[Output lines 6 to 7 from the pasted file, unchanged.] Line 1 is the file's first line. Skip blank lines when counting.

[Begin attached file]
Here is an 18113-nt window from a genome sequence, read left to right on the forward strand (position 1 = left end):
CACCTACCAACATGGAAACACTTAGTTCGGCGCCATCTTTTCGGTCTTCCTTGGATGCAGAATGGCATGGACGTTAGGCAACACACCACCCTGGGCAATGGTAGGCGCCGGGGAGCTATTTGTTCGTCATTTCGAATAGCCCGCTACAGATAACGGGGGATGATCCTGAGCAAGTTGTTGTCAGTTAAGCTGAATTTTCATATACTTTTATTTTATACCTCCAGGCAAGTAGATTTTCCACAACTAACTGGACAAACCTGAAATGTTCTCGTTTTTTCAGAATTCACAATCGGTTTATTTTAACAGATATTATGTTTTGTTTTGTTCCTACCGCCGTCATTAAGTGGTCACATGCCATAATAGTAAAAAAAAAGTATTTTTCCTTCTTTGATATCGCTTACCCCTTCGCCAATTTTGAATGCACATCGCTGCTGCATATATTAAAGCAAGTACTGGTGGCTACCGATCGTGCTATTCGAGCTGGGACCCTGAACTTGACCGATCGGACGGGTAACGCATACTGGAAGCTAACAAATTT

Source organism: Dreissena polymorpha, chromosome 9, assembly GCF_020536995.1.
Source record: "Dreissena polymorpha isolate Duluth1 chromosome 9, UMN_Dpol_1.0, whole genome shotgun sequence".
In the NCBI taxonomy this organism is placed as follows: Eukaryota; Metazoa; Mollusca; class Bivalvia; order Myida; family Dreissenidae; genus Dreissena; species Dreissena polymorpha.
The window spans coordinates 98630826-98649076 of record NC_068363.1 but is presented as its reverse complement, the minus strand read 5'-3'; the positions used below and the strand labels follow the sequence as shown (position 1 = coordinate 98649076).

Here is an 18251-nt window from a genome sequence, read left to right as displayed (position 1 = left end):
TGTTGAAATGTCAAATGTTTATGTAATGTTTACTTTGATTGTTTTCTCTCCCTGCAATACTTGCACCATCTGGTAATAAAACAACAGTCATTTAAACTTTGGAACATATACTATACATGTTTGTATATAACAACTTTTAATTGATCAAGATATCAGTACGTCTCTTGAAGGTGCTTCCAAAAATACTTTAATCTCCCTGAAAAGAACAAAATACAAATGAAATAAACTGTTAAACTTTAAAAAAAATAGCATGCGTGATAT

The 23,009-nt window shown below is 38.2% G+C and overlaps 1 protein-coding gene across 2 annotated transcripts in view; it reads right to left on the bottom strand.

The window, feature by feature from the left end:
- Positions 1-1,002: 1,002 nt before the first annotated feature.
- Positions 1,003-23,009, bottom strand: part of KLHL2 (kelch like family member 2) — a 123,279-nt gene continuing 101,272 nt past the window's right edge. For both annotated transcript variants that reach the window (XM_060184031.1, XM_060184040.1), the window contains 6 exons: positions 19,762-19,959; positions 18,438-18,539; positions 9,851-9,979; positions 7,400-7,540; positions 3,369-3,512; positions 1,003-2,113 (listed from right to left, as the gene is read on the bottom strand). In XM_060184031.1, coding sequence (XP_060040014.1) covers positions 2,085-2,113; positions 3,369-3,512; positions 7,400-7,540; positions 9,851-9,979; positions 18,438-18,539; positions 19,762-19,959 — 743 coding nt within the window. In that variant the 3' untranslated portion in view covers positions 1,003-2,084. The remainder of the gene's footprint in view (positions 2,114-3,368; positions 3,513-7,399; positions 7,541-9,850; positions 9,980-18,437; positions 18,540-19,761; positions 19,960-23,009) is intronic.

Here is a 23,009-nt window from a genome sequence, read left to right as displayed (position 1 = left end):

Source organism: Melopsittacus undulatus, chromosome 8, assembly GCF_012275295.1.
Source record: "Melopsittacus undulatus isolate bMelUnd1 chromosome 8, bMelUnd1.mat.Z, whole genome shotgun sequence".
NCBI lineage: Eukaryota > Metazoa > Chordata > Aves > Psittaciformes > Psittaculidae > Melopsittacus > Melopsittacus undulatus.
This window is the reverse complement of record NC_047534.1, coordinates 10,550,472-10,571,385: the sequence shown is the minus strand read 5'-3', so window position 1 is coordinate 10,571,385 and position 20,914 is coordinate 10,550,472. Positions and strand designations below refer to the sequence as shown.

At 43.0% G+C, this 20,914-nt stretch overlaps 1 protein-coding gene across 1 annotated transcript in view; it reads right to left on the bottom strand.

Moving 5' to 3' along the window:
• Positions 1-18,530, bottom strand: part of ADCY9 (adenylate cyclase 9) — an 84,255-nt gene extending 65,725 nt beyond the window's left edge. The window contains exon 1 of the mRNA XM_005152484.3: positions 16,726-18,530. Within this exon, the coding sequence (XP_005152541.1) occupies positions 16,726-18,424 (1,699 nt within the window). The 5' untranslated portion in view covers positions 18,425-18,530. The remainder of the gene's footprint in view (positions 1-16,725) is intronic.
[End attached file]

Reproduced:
The window spans coordinates 98630826-98649076 of record NC_068363.1 but is presented as its reverse complement, the minus strand read 5'-3'; the positions used below and the strand labels follow the sequence as shown (position 1 = coordinate 98649076).

Here is an 18251-nt window from a genome sequence, read left to right as displayed (position 1 = left end):